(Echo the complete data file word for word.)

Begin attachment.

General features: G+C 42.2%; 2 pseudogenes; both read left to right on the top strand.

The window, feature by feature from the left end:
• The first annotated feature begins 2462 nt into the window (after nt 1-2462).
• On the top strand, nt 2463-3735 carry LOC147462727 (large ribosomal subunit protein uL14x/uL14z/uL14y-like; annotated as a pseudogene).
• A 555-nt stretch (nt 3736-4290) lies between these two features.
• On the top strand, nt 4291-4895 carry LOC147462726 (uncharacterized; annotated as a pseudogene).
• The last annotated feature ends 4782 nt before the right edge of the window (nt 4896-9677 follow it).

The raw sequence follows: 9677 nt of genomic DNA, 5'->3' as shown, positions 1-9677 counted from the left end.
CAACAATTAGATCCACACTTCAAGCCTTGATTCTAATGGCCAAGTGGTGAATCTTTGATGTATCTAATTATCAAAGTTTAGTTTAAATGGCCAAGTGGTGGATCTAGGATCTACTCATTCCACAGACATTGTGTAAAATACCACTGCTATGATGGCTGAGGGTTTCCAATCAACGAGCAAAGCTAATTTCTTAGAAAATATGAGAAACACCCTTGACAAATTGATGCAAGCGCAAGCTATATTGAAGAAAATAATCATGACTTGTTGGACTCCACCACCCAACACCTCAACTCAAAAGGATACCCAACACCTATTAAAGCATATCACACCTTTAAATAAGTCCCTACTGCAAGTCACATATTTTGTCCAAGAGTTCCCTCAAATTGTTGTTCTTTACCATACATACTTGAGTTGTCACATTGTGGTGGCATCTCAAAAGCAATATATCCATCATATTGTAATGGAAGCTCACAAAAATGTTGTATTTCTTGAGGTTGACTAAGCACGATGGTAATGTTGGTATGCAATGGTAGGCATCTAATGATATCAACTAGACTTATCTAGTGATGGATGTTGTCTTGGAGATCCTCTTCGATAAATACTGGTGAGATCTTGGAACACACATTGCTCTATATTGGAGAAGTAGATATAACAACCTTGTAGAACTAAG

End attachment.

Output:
General features: G+C 42.2%; 2 pseudogenes; both read left to right on the top strand.

The window, feature by feature from the left end:
• The first annotated feature begins 2462 nt into the window (after nt 1-2462).
• On the top strand, nt 2463-3735 carry LOC147462727 (large ribosomal subunit protein uL14x/uL14z/uL14y-like; annotated as a pseudogene).
• A 555-nt stretch (nt 3736-4290) lies between these two features.
• On the top strand, nt 4291-4895 carry LOC147462726 (uncharacterized; annotated as a pseudogene).
• The last annotated feature ends 4782 nt before the right edge of the window (nt 4896-9677 follow it).

The raw sequence follows: 9677 nt of genomic DNA, 5'->3' as shown, positions 1-9677 counted from the left end.
CAACAATTAGATCCACACTTCAAGCCTTGATTCTAATGGCCAAGTGGTGAATCTTTGATGTATCTAATTATCAAAGTTTAGTTTAAATGGCCAAGTGGTGGATCTAGGATCTACTCATTCCACAGACATTGTGTAAAATACCACTGCTATGATGGCTGAGGGTTTCCAATCAACGAGCAAAGCTAATTTCTTAGAAAATATGAGAAACACCCTTGACAAATTGATGCAAGCGCAAGCTATATTGAAGAAAATAATCATGACTTGTTGGACTCCACCACCCAACACCTCAACTCAAAAGGATACCCAACACCTATTAAAGCATATCACACCTTTAAATAAGTCCCTACTGCAAGTCACATATTTTGTCCAAGAGTTCCCTCAAATTGTTGTTCTTTACCATACATACTTGAGTTGTCACATTGTGGTGGCATCTCAAAAGCAATATATCCATCATATTGTAATGGAAGCTCACAAAAATGTTGTATTTCTTGAGGTTGACTAAGCACGATGGTAATGTTGGTATGCAATGGTAGGCATCTAATGATATCAACTAGACTTATCTAGTGATGGATGTTGTCTTGGAGATCCTCTTCGATAAATACTGGTGAGATCTTGGAACACACATTGCTCTATATTGGAGAAGTAGATATAACAACCTTGTAGAACTAAG